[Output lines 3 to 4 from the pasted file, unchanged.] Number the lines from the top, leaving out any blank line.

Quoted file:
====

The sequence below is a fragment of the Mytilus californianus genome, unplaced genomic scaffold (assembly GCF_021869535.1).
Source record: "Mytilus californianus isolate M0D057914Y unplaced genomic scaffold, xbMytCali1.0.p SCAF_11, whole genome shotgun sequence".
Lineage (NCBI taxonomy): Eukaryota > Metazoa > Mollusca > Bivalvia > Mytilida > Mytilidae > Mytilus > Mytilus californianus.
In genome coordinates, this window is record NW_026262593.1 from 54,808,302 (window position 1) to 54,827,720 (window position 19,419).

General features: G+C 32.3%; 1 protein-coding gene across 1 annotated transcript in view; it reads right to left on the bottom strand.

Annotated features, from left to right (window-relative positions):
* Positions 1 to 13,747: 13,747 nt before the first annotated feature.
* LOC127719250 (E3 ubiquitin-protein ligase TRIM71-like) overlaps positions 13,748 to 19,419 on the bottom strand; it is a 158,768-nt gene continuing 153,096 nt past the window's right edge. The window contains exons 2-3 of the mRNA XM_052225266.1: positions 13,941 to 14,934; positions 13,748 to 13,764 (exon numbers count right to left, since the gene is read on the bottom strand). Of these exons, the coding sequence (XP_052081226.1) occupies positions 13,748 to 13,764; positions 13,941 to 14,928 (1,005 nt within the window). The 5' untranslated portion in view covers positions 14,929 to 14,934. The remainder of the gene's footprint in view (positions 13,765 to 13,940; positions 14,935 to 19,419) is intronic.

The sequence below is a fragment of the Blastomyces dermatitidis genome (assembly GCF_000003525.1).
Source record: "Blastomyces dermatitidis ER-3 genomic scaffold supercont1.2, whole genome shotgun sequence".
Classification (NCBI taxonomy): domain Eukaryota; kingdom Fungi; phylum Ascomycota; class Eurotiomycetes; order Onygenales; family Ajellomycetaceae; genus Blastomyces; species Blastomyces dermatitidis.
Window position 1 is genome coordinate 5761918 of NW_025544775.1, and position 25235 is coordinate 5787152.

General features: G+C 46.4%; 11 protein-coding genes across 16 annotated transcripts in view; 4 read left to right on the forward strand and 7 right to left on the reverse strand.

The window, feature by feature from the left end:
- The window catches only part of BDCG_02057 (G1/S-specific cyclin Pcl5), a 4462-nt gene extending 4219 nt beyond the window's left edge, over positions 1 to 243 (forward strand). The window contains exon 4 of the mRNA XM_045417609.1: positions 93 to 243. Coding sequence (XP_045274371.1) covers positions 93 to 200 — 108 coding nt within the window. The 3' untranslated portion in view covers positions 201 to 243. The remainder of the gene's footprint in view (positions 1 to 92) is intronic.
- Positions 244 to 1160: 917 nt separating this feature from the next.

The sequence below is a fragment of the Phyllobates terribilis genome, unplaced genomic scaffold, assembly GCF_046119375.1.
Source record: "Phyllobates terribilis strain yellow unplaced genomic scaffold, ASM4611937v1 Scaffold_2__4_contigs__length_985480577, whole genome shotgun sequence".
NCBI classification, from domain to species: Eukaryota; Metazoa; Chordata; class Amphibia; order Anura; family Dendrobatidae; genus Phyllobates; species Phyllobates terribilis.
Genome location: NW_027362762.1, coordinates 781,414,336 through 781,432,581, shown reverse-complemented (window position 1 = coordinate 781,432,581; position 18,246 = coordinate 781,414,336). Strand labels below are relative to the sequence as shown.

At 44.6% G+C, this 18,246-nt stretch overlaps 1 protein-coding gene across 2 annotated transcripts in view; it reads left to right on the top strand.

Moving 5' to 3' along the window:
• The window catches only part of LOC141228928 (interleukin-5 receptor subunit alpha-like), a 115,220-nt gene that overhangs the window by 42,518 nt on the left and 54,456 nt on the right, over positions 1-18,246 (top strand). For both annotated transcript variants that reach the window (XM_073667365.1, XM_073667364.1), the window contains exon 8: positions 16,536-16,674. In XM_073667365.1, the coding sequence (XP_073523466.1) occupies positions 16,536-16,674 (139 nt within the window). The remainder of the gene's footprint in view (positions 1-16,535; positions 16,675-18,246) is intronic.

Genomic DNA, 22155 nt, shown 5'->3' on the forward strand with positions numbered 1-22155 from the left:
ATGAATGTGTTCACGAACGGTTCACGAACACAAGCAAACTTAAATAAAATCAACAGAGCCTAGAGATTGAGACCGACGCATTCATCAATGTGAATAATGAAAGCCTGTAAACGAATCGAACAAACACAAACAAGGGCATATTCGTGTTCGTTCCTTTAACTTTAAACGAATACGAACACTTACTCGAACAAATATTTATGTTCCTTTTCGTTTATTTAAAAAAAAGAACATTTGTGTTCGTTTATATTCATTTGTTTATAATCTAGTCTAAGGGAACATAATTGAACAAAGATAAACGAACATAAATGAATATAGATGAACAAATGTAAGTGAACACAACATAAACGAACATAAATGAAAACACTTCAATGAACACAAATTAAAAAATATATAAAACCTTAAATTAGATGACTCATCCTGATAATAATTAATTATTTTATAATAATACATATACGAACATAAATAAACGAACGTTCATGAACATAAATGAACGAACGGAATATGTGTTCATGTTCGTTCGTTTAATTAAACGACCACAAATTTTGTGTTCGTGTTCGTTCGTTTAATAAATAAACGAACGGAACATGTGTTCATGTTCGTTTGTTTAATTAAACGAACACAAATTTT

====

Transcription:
Lineage (NCBI taxonomy): Eukaryota > Metazoa > Mollusca > Bivalvia > Mytilida > Mytilidae > Mytilus > Mytilus californianus.
In genome coordinates, this window is record NW_026262593.1 from 54,808,302 (window position 1) to 54,827,720 (window position 19,419).